Surface Electrocardiogram Reconstruction Using Intra-operative Electrograms

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Atrial Fibrillation (AF) is the most sustained arrhythmia in the heart. On the surface electrocardiogram (ECG), AF is characterised by the irregular RR intervals and by fibrillatory waves or the absence of a P wave. Since AF is a progressive disease, timely and correct detection is crucial for AF treatment. Detailed insight into the areas of arrhythmia-related electropathology can be obtained by analyzing high-resolution (inter-electrode distance 2mm) electrograms (EGMs). However, these measurements are rather invasive. By integration of high-resolution epicardial mapping data and surface ECG data, we hope to learn how different stages of AF represent themselves on the ECG. Eventually this can help to guide to identify areas of electropathology as target sites of ablation therapy on the less invasive ECG. A first step in this direction is to learn how to reconstruct the ECG based on EGM measurements. In practice, however, EGMs are only measured at few atrial locations, not covering the complete atria. An important question therefore is: How can we reconstruct ECG based on the observations from a limited part of the heart? To answer this question, we propose two methods. In the first method, we increase the number of observations from a part of the right atrium (RA) to the whole RA by synchronizing EGMs that are measured at different moments in time based on the local activation time (LAT). In the second method, under the assumption that atrial EGMs measured at different spatial areas are linearly related, the conductivity matrix is estimated for the whole atrium which enables us to reconstruct the ECGs from the limited observations. The second method brings twofold benefits. First, the conductivity matrix can be used as a novel diagnostic tool to detect AF as well as areas of electropathology. Second, it provides a practical solution to reconstruct epicardial potentials from ECGs, non- This research was funded in part by the Medical Delta Cardiac Arrhythmia Lab (CAL), the Netherlands. invasively. The results show that method one increases the reconstruction accuracy. Furthermore, the conductivity matrix reveals the structural differences between sinus rhythm (SR) and AF episodes which could be the first step to interpret the underlying electropathology of AF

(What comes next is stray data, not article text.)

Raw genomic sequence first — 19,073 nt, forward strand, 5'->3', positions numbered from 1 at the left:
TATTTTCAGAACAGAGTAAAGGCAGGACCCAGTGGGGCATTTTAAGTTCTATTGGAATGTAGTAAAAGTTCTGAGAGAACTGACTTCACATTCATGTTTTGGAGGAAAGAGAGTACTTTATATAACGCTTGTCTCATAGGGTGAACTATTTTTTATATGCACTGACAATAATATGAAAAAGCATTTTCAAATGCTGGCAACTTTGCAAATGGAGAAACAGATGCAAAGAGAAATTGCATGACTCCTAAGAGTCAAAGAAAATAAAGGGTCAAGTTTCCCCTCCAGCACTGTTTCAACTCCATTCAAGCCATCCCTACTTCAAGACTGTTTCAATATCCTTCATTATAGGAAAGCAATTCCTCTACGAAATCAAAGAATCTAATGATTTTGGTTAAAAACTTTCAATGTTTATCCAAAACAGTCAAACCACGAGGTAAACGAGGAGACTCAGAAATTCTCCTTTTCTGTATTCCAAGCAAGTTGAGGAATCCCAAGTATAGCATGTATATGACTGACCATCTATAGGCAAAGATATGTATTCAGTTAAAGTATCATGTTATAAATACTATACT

Original languageEnglish
Title of host publication42nd WIC Symposium on Information Theory and Signal Processing in the Benelux (SITB 2022)
EditorsJérôme Louveaux, François Quitin
Number of pages1
Publication statusPublished - 2022
Event42nd WIC Symposium on Information Theory and Signal Processing in the Benelux - Louvain la Neuve, Belgium
Duration: 1 Jun 20222 Jun 2022
Conference number: 42


Conference42nd WIC Symposium on Information Theory and Signal Processing in the Benelux
Abbreviated titleSITB 2022
CityLouvain la Neuve


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